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An Inspirational Loss

Kommer

It was football that kept Kommer in shape through his youth. He played football through high school and college at Campbellsville University. As a college senior, Kommer was 235 pounds – strong, athletic and quick.

“Then once I got out of football, life just started – career, wife, kids – and things just get pushed to the backburner. I stopped working out all-together and the weight just kept piling on year after year. I just let myself go,” Kommer said. “Sometimes it would just be 10 pounds in a year, then the next year I might gain 50 or 60. Then I’d lose 30. There was constant yo-yo’ing of my weight, up and down, but always progressively climbing up.”

Kommer’s physical and mental health suffered greatly. He tried every diet imaginable – Atkins, Keto, South Beach, you name it. He was desperate for a solution. That’s when he saw a post on Facebook from a high school friend who had entered a weight loss contest.

“I didn’t really think much of it, then a few weeks later I found out he had won the competition and a cash prize of $25,000,” Kommer said. “That piqued my interest because I actually knew the person who won. So that made it real to me and I checked into it.”   

Kommer decided to subscribe to the online coaching program that had promoted the contest. Kommer also signed up to be on a team with the Henry County Public School’s Biggest Loser contest. Then, he became a student - listening to motivational speakers and reading self-help books.

“That combination really helped changed my mindset around food and exercise and life in general,” Kommer said. “I made a lot of changes in how I structure my life and the systems I have in place to keep me being consistent and staying on my program. I think the combination of the program, Biggest Loser and learning how different people handle and solve their problems or how they are able to overcome – those three things were the greatest factors in changing my overall mindset.”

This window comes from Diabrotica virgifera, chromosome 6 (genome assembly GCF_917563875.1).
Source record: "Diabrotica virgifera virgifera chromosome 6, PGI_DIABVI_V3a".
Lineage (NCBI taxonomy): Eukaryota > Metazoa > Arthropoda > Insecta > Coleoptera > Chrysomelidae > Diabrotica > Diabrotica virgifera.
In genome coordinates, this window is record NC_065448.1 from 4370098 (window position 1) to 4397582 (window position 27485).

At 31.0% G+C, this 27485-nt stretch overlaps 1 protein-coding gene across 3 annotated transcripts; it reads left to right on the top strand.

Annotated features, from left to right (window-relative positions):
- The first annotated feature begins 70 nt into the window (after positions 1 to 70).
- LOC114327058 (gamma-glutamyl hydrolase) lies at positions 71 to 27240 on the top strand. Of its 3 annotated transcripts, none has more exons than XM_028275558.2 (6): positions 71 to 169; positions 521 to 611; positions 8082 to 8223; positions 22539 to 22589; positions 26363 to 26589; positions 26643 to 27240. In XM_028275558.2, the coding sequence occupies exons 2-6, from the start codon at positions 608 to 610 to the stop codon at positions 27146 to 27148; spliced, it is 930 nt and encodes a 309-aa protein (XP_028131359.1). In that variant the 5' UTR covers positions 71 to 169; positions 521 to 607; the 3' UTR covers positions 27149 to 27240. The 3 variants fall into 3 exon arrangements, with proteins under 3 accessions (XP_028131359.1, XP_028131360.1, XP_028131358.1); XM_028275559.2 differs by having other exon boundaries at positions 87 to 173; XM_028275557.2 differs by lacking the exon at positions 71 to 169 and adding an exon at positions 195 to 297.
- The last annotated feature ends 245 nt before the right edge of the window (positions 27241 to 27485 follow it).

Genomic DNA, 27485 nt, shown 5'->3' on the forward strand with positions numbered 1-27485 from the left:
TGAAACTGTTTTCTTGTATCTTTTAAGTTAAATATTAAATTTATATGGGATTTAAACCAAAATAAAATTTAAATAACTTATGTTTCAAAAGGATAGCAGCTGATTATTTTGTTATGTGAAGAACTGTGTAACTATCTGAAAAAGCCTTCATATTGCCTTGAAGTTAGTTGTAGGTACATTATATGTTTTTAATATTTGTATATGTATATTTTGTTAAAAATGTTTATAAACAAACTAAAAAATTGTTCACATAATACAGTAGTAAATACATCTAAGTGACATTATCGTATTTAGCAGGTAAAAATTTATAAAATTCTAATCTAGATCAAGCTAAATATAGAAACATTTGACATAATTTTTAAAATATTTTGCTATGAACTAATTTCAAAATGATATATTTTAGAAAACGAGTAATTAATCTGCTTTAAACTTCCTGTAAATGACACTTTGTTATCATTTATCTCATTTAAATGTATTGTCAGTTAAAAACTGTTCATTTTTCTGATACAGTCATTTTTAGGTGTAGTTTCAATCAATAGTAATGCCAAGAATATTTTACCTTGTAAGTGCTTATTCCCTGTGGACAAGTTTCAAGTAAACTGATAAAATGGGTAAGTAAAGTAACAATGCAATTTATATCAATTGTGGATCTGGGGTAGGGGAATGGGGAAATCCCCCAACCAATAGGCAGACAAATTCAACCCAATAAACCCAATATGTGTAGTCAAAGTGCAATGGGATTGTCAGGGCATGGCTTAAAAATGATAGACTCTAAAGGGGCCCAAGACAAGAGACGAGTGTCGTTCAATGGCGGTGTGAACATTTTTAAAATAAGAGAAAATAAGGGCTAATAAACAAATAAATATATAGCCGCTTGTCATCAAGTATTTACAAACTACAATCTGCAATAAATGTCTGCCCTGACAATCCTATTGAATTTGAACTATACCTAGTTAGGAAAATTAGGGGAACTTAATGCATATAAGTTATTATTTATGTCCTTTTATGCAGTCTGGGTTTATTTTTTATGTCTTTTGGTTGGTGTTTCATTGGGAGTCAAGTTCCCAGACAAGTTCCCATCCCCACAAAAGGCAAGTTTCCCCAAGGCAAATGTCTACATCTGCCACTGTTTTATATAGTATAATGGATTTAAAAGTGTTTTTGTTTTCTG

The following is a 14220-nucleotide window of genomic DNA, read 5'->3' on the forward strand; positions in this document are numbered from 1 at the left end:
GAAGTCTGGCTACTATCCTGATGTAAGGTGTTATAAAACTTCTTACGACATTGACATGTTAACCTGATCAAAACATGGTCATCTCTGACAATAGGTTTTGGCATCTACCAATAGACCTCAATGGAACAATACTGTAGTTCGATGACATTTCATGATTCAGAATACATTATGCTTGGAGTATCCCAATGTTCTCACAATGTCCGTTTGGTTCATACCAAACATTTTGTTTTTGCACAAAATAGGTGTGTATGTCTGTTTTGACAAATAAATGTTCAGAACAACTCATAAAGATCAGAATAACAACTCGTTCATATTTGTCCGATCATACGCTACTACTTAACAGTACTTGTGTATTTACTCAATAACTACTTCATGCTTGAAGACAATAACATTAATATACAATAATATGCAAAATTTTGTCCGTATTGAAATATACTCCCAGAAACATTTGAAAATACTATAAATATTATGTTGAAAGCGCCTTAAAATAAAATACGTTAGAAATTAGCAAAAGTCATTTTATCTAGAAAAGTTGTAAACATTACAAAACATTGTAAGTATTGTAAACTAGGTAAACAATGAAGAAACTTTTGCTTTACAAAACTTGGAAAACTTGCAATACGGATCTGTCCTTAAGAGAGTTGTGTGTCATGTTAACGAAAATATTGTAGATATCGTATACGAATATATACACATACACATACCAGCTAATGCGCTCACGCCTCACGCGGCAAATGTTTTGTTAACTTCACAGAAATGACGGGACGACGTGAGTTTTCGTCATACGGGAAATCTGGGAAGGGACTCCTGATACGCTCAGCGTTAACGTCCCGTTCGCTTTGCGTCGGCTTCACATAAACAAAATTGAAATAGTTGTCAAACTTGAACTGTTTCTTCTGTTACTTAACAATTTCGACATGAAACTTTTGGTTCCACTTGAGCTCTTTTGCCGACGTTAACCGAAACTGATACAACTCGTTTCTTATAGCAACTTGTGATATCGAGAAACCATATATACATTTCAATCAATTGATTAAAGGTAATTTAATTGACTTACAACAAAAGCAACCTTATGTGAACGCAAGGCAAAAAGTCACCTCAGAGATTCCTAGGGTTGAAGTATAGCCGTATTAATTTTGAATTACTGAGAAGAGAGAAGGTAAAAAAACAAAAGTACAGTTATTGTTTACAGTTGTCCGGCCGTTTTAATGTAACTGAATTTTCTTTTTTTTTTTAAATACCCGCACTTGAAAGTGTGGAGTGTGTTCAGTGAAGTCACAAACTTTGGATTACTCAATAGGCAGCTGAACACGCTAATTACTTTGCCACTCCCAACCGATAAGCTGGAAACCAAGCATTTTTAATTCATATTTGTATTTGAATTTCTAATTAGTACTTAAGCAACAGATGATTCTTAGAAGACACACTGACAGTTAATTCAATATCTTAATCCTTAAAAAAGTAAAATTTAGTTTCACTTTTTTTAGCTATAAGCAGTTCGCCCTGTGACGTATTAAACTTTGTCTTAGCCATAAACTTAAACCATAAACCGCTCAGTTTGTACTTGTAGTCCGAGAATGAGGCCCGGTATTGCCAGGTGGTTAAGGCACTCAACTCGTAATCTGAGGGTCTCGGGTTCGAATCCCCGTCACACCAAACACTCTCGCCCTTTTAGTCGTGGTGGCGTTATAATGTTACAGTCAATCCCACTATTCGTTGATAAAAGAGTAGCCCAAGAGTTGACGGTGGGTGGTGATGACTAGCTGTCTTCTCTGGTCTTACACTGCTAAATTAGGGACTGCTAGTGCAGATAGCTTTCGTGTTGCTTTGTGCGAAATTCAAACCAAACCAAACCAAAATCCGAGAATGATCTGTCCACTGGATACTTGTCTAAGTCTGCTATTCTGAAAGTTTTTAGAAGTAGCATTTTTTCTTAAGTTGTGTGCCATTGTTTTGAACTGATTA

Kommer’s “program,” Precision Nutrition, is an online coaching program that provides a daily lesson, workouts and a coach. The program helps participants slowly change habits, which in turn helps them change their ideas about nutrition and exercise.

“When I first started using the program, I just wanted to lose some weight and change some habits – that was really my plan,” Kommer said. “The weight started coming off pretty quick. Then I thought changing some habits and losing some weight sounds like a good goal. But when you really think about it, that sounds pretty weak, especially when you’re thinking about what you really want to accomplish in your life.”

Kommer said the more he pushed himself to be consistent with the program and with his diet and exercise, the more success he experienced, which in turn contributed to his motivation to take it to the next level.

“I had gotten to April of last year and had lost about 40 pounds, and I just made a commitment to myself that I was going to try to lose as much weight as I possibly could in that year,” Kommer said. “That’s what I committed to. I made up my mind and I did it. I think I just willed myself to get to the point where I wanted to be.”